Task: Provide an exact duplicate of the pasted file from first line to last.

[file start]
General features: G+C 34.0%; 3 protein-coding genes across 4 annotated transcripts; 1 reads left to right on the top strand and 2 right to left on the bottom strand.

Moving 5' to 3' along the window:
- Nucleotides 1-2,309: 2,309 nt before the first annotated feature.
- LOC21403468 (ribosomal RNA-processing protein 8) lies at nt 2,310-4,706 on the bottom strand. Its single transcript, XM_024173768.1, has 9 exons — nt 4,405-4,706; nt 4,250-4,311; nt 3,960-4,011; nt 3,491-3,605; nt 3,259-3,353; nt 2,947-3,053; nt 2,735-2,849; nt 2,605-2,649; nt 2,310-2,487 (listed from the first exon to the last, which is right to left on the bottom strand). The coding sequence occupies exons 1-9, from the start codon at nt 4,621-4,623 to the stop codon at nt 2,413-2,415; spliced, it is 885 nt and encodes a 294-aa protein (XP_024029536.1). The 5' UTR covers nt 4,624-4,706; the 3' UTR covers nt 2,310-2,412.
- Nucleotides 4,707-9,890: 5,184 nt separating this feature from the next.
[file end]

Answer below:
General features: G+C 34.0%; 3 protein-coding genes across 4 annotated transcripts; 1 reads left to right on the top strand and 2 right to left on the bottom strand.

Moving 5' to 3' along the window:
- Nucleotides 1-2,309: 2,309 nt before the first annotated feature.
- LOC21403468 (ribosomal RNA-processing protein 8) lies at nt 2,310-4,706 on the bottom strand. Its single transcript, XM_024173768.1, has 9 exons — nt 4,405-4,706; nt 4,250-4,311; nt 3,960-4,011; nt 3,491-3,605; nt 3,259-3,353; nt 2,947-3,053; nt 2,735-2,849; nt 2,605-2,649; nt 2,310-2,487 (listed from the first exon to the last, which is right to left on the bottom strand). The coding sequence occupies exons 1-9, from the start codon at nt 4,621-4,623 to the stop codon at nt 2,413-2,415; spliced, it is 885 nt and encodes a 294-aa protein (XP_024029536.1). The 5' UTR covers nt 4,624-4,706; the 3' UTR covers nt 2,310-2,412.
- Nucleotides 4,707-9,890: 5,184 nt separating this feature from the next.